How JustAnswer Works:
  • Ask an Expert
    Experts are full of valuable knowledge and are ready to help with any question. Credentials confirmed by a Fortune 500 verification firm.
  • Get a Professional Answer
    Via email, text message, or notification as you wait on our site.
    Ask follow up questions if you need to.
  • 100% Satisfaction Guarantee
    Rate the answer you receive.
Ask Ben Jones Your Own Question
Ben Jones
Ben Jones, UK Lawyer
Category: Employment Law
Satisfied Customers: 47887
Experience:  Qualified Employment Solicitor - Please start your question with 'For Ben Jones'
29905560
Type Your Employment Law Question Here...
Ben Jones is online now

What are the restrictions on what my current employer can

Resolved Question:

What are the restrictions on what my current employer can ask me to do while on gardening leave?
I have been placed on 3 months garden leave as I am moving to a direct competitor. I am no longer permitted to enter the office or speak to clients or current employees.
My employer now wants me to work from home completing work for a different part of the business, doing work that is not part of my current role. I am MD of the commercial content arm of a publisher. But the work they want me to now on gardening leave is junior tasks for the editorial department.
Can they insist I carry out this work as it is far outside my role at the company, for a different department, reporting to someone junior to me? I assumed I would be ‘providing information and support’ (as I believe the legal description is for garden leave) to the department I remain MD of.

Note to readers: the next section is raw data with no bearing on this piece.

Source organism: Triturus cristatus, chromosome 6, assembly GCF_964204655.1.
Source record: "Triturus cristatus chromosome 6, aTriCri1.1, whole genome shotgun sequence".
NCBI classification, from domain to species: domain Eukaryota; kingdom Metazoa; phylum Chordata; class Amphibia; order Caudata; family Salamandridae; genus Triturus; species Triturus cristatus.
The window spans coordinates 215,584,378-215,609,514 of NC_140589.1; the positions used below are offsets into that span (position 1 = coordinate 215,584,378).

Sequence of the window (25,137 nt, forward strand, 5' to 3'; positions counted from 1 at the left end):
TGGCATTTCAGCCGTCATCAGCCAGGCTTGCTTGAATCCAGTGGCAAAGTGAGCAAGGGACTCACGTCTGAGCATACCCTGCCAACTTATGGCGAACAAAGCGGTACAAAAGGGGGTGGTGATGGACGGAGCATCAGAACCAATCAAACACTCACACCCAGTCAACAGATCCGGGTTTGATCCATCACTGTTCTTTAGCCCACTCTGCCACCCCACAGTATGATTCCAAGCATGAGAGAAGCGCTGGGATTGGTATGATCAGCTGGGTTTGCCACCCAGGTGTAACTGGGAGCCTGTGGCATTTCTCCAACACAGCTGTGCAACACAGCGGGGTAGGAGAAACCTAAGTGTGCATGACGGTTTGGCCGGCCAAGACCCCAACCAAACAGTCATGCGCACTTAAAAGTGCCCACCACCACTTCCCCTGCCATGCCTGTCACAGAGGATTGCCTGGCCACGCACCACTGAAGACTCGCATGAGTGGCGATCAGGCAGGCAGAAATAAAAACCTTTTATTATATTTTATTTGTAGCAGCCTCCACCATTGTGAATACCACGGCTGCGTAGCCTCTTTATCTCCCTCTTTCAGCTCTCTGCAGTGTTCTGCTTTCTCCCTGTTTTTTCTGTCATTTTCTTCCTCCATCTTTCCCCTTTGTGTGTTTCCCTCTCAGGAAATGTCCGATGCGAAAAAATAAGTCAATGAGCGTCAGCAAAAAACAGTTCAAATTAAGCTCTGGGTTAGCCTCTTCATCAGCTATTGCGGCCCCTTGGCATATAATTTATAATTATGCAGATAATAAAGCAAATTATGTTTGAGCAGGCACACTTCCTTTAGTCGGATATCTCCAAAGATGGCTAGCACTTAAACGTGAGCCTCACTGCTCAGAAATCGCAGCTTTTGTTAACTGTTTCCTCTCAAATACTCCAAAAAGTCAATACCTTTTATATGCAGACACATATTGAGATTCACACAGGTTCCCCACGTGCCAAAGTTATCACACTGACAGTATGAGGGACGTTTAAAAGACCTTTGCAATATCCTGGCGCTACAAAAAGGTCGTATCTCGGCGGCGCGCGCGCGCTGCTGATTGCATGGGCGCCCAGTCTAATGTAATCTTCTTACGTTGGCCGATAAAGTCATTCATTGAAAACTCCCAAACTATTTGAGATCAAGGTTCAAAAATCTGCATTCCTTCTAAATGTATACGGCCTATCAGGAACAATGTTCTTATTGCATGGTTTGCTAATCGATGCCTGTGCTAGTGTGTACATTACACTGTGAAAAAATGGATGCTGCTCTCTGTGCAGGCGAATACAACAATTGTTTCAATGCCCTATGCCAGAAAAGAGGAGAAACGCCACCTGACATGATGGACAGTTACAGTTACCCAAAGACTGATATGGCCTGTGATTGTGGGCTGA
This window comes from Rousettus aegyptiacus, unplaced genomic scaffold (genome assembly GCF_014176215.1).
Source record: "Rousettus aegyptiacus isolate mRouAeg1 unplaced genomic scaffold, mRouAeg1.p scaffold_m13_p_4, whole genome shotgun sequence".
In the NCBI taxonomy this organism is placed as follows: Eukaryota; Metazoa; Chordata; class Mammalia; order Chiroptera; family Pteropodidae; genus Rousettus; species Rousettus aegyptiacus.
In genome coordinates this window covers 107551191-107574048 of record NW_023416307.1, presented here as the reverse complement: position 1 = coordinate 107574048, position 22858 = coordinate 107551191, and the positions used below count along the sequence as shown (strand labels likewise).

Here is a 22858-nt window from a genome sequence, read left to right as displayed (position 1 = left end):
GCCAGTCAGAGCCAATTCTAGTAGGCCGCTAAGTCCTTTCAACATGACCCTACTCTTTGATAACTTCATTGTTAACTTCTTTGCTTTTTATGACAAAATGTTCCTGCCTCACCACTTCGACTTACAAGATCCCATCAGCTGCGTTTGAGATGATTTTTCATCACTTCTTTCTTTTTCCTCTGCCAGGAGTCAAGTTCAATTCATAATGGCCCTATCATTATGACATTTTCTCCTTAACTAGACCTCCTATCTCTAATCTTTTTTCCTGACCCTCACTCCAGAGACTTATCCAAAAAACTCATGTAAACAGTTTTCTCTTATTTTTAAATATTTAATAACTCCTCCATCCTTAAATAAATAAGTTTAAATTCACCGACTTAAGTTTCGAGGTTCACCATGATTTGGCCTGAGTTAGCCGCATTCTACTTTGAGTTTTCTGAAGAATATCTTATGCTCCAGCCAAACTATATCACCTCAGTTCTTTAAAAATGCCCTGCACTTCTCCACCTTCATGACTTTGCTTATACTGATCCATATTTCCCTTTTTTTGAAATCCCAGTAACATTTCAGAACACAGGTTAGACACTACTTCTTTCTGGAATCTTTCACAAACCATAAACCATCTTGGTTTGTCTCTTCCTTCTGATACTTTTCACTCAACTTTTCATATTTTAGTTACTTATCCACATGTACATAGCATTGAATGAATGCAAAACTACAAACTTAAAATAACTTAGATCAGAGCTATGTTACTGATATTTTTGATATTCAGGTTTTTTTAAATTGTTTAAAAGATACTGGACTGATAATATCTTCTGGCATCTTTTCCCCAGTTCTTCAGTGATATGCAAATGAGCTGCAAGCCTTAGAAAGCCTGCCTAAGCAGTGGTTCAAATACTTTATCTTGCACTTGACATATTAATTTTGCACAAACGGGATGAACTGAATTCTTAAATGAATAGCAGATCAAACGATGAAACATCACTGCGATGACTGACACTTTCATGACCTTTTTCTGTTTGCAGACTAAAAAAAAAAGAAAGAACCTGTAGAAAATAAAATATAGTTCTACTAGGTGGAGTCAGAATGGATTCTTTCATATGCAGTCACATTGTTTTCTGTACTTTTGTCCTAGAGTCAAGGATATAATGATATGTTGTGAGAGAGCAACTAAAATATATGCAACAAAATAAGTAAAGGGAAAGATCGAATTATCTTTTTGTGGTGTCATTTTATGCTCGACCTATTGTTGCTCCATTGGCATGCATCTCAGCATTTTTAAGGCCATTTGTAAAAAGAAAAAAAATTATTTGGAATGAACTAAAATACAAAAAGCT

Submitted: 1 month ago.
Category: Employment Law
Expert:  Ben Jones replied 1 month ago.

Hello, my name is***** am a qualified lawyer and I will be assisting you with your question today.

Expert:  Ben Jones replied 1 month ago.

During garden leave the employer can request you not to attend work, but at the same time they cannot just change your role or job description and they must still adhere to your contract of employment. This means that if they wanted you to do any work during that period, they must ensure it follows your contract and what you can be expected to undertake under it. In essence that means still following your job description and duties. Whilst occasional additional work not specifically mentioned could be requested, that does not mean just introducing ongoing changes for the whole duration and if you think the current tasks do not conform to your contract, you can refuse to do them, or at least challenge the employer and remind them that you will only be doing the job description you are contracted to do. If they cannot do that as well, then you should either be allowed to do it, or simply be left without any work and free from any unrelated duties.

I trust this has answered your query. Please take a second to leave a positive rating by selecting 3, 4 or 5 stars above - this is an important part of our process and recognises the time I have spent assisting you. If you still need me to clarify anything else, please reply on here and I will assist as best as I can. Thank you

Ben Jones and other Employment Law Specialists are ready to help you